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From Policy to Practice

Harvard turns its eye to campus culture in fight against sexual assault

Kate Sim ‘14, left, and Pearl Bhatnagar ‘14, right, with other members of the group Our Harvard Can Do Better discuss Title IX and its implementation at Harvard in April.
Kate Sim ‘14, left, and Pearl Bhatnagar ‘14, right, with other members of the group Our Harvard Can Do Better discuss Title IX and its implementation at Harvard in April.
By Noah J. Delwiche and Brianna D. MacGregor, Crimson Staff Writers

As the current president of Consent, Assault Awareness and Relationship Educators, and someone directly involved in teaching a sexual assault workshop to incoming freshmen, Demetrio D. Anaya ’15 is well-acquainted with what he believes are deep-rooted misconceptions about sexual violence held by his peers.

"When you get started, you think you're going to walk into a room and teach them about sexual assault, and you're going to change everyone either from indifferent on the issue or neutral on the issue to being huge supporters of sexual assault [prevention], and you quickly realize that to make that kind of change in an hour workshop is almost impossible,” he said.

This difficulty is indicative of a larger problem. Even as Harvard appears to stand on the cusp of changes to its sexual assault policies—University President Drew G. Faust said in April that the University has submitted a revised policy to the Department of Education’s Office for Civil Rights—activists and administrators alike say that the next hurdle, which is related but perhaps more daunting, is changing a culture that propagates the normalcy of sexual violence and mistreatment of its victims.


In early May, the U.S. Department of Education released the names of 55 colleges and universities across the country, including Harvard, facing federal investigation for failure to comply with Title IX regulations. The announcement came weeks after students at the College submitted a complaint regarding Title IX compliance to the OCR at the Department of Education and four years after federal officials began investigating Harvard Law School for another complaint, a process that is still ongoing.

"[Legal] obligations should not alone define Harvard's commitment to providing an educational environment in which all students have the opportunity to thrive," University President Drew G. Faust said.

Across the University, student activists, such as those involved in Our Harvard Can Do Better, a survivor-centric organization that aims to dismantle rape culture on campus, have pointed to the inclusion of affirmative consent, the standard of evidence used in sexual assault cases, and the standardization of procedure across schools as policy changes the University could enact to comply with Title IX while improving sexual assault response and prevention.

A similar conversation has attracted attention on a national scale, culminating in the formation of the White House Task Force to Protect Students From Sexual Assault and public condemnation of its prevalence on campuses from President Barack Obama, Vice President Joe Biden, and other high-profile politicians and celebrities. In late April, the OCR released a 53-page document on handling Title IX complaints.

That document suggested, among other changes to its policy, that Harvard should replace its current “sufficient persuasion” burden of proof in Administrative Board cases to a “preponderance of the evidence” standard, believed by some to be a lower burden of proof than the standard Harvard current uses.

That discrepancy between Harvard’s policy and what activists see as obvious improvements has provoked outrage, mirrored on other campuses, in a number of forms. Just this year, Our Harvard Can Do Better representatives protested and held signs, including one which read “My friend’s rapist goes to class with me,” as prospective students walked by during Visitas, the College’s admitted students preview weekend.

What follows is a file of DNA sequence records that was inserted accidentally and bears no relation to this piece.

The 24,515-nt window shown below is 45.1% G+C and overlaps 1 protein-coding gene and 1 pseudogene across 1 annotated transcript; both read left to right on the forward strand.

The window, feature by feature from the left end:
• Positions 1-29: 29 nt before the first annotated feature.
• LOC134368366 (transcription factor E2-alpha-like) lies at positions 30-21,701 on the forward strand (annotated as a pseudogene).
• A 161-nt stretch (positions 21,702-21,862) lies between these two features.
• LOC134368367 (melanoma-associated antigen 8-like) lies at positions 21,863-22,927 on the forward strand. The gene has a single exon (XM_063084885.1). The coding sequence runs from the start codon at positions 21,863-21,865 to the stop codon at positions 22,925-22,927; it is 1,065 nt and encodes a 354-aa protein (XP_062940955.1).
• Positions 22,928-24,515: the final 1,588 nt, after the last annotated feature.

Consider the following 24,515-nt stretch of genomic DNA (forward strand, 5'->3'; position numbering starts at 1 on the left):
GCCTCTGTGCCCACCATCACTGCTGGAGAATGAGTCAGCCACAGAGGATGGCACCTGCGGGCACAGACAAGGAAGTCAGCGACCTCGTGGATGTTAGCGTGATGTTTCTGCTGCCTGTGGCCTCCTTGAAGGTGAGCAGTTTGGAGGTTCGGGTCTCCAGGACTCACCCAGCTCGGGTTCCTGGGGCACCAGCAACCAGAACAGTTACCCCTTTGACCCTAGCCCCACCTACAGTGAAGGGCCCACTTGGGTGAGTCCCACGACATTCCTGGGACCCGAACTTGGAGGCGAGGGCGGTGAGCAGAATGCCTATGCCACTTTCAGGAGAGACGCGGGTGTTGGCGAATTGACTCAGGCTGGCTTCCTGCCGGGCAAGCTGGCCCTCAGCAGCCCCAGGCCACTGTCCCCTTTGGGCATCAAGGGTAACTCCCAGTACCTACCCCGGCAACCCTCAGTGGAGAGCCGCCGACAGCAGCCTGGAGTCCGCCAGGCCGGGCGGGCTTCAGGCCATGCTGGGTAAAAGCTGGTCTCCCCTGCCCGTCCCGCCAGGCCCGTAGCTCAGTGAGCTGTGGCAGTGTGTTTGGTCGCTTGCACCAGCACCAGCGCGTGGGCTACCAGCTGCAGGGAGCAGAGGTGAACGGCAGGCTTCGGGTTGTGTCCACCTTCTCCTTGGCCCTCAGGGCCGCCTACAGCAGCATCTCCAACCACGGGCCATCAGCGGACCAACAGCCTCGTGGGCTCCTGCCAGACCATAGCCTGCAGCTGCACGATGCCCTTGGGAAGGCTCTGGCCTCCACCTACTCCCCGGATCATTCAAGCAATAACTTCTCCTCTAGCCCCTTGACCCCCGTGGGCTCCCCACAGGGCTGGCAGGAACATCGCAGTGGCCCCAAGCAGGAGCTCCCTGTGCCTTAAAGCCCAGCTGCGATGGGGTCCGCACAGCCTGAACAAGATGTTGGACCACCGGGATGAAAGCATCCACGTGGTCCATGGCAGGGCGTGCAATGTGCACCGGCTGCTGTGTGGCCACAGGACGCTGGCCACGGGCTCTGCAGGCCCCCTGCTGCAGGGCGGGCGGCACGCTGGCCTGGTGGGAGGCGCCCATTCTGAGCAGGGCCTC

When University President Drew G. Faust announced the creation of a task force in many ways designed to galvanize a cultural awareness shift, she made clear abiding by governmental regulations is not the only thing at stake.

The recommendations of the task force, which Faust accepted in mid-May, suggested more prevention training during freshmen orientations, increased funding for the Office of Sexual Assault Prevention and Response, and funds for a campus climate survey.

“[Legal] obligations should not alone define Harvard’s commitment to providing an educational environment in which all students have the opportunity to thrive,” Faust wrote at the time of the task force’s creation.


While policy considerations have largely driven the national conversation, and, it appears, the administration has taken—or is prepared to take—concrete steps related to sexual assault, many point to Harvard’s culture as a more fundamental source of problems related to sexual assault.

“Policy is great for policy's sake, but we need to be thinking we can make our community safer and make it clear to everyone in the community that these are our beliefs and this is the kind of community we want to live in,” said Anaya, who is also a member of the sexual assault task force convened by Faust in April.

Kate Sim ‘14, left, and Pearl Bhatnagar ‘14, right, with other members of the group Our Harvard Can Do Better discuss Title IX and its implementation at Harvard in April.
Kate Sim ‘14, left, and Pearl Bhatnagar ‘14, right, with other members of the group Our Harvard Can Do Better discuss Title IX and its implementation at Harvard in April. By Zorigoo Tugsbayar

Emily M. Fox-Penner ’17, a lead complainant on the complaint filed by undergraduates in April, and other activists agree and add that the University should do more to effect change in that culture than they do now. In other words, she said that policy and culture are “mutually reinforcing.”

For example, recommendations by University officials and police that students walk carefully or wear certain clothing—suggestions that would more broadly be characterized as risk reduction factors—can place undue responsibility on victims, Fox-Penner said.